Political bickering and sectarian strife are eroding public confidence in Lebanon's state institutions.
When the "presidential deal" was reached in the summer of 2016, the Lebanese were promised reforms and political practices that will restore public trust in the country's institutions.
Public trust in government institutions began to wear down during the 1975-90 civil war. It replaced the relative reassurance that the Lebanese received from their institutions since their independence from French colonial rule.
Any Lebanese today under the age of 45 has no idea what it is like to respect the rule of law, trust the judicial process and to have respect for the constitution. Instead, corruption is rampant within government institutions, while adherence to the constitution is selective.
The Lebanese cheered when the latest government declared its intention to combat corruption. But their aspirations were frustrated when the fight against corruption was limited to charging a few junior civil servants. When it reached a high level in the judiciary and the security services, the two most crucial public institutions, it stalled.
The most recent example is the case of artist Ziad Itani. All the charges against him, which included spying for Israel and conspiring to assassinate the minister of the interior, together with other officials, turned out to have been falsified by a rogue security officer. But thanks to direct political intervention with the court, the rogue security officer was cleared of any wrongdoing. The issue was immediately given a sectarian character since Itani was a Muslim and the officer in question was a Christian.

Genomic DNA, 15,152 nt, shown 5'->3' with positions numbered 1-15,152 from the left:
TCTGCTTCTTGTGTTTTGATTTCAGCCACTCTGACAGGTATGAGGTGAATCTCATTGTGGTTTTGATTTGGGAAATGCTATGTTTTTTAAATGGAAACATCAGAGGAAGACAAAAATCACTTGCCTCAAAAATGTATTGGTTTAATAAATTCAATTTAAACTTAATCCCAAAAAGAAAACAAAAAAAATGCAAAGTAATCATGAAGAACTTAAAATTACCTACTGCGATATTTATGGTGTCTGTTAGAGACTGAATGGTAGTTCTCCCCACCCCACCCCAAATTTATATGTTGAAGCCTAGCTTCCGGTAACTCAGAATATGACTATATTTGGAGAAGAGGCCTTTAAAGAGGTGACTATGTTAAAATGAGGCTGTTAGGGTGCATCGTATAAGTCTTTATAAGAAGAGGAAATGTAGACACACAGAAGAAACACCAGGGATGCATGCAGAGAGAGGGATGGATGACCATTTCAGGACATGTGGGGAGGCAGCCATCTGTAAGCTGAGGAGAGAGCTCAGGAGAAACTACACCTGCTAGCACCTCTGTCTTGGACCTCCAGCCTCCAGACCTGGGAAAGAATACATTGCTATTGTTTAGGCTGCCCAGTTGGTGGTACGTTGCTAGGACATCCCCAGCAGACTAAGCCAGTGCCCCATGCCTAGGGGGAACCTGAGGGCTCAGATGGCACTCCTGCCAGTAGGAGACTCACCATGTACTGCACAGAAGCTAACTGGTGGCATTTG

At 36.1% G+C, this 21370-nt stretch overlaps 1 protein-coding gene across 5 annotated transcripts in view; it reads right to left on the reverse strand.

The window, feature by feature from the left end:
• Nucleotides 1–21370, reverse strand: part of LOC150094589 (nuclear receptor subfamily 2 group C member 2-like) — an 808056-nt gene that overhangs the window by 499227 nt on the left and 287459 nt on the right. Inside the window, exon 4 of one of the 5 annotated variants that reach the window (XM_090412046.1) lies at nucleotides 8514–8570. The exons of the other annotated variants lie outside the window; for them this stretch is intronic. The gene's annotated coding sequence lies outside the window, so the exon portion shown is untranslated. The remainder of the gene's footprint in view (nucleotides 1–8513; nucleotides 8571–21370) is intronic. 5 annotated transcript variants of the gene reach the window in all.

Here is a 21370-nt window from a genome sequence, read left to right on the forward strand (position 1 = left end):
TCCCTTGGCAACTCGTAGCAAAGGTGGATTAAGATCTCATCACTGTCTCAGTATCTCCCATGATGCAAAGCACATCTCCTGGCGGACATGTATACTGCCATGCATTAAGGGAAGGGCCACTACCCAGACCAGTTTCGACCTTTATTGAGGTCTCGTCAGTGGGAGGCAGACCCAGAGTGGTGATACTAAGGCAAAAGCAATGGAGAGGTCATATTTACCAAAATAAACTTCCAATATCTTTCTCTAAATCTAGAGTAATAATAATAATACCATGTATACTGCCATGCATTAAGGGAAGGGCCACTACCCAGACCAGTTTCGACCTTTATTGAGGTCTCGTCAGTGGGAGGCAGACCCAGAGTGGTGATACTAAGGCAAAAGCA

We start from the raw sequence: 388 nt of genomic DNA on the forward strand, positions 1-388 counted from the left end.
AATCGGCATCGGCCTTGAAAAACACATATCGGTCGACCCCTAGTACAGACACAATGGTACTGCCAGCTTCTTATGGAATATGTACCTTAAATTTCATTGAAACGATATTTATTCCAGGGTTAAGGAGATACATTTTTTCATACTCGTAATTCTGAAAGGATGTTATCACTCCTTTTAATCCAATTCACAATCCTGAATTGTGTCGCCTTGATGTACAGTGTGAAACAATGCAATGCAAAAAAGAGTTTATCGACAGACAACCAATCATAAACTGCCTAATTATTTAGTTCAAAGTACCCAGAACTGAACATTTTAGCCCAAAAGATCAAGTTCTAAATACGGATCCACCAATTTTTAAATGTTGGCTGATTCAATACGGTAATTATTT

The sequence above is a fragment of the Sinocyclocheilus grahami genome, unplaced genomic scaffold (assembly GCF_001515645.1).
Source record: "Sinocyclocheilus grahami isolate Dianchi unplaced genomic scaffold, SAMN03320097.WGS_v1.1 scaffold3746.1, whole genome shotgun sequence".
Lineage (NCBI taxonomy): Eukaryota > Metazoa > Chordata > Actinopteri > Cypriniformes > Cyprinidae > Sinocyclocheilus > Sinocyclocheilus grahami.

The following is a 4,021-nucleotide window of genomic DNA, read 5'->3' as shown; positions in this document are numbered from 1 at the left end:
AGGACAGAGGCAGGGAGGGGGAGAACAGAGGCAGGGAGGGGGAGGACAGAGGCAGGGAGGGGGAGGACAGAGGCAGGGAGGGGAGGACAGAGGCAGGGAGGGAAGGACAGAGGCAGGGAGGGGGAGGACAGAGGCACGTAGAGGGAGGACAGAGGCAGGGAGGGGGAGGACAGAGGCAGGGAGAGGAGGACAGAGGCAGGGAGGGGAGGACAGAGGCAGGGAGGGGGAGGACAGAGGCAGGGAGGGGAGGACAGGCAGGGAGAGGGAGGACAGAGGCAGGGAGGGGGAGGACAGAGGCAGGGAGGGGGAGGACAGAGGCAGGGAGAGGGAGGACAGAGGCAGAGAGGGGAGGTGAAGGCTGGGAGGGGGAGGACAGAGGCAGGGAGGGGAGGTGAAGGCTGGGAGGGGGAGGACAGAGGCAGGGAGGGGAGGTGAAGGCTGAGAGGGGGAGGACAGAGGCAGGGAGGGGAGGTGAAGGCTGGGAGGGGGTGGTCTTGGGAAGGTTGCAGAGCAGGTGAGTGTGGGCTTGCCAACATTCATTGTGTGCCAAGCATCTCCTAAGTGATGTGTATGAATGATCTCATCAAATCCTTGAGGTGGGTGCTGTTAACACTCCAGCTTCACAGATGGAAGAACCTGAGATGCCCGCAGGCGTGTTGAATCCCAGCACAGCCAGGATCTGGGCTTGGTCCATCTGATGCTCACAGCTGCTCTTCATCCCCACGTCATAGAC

How could this happen? What message does it send to the public about trust in the security services and the justice system?
Still, most serious is the practice of circumvention of the constitution. The Foreign Minister, Gebran Basil, proudly announces that he is amending the constitution by setting precedents. In other words, he is telling us that he is amending the constitution by violating it.
Gebran shields his unconstitutional practice by championing the cause of recovering the rights of the Christians. Yet his real aim is to silence other Christian parties by outbidding their efforts to safeguard Christian political rights through constitutional means.
Moreover, that is not the way to establish precedents. A precedent is established when a practice is repeated several times without raising objections. Also, it must not be in violation of the constitution.
Still, the post-civil war era established the era of "deal-making." Major issues are settled not by invoking the constitution, but by concluding deals between political groups. "Shares" are allocated to satisfy the ambitions of different political actors; such practices are cloaked by invoking sectarian fears that appeal to the public of all sects at large.
Such state of affairs is so different from the pre-civil war era, when political life was active, and the Lebanese anxiously awaited the results of the parliament's election, for example, of the next speaker, or president, or the results of the proceedings regarding bills proposed to the general assembly. Yet today, matters are precooked, and parliament only rubber-stamps the deals. The ongoing proceedings regarding the budget are one example. No wonder the legislature lost public trust.
Recovering confidence in public institutions is possible if the ruling class takes certain steps in that direction. One key step is appointing irremovable judges to superior courts, including the constitutional court. This is crucial for liberating the justice system from political influence. Once confidence in the judicial process is restored, all fall into place.
No one is seeking a perfect system. The aspirations of the Lebanese are now limited to a return to the institutions that inspired public trust and reassurance before the civil war. Unfortunately, with the existing ruling class, such goal remains a distant objective.
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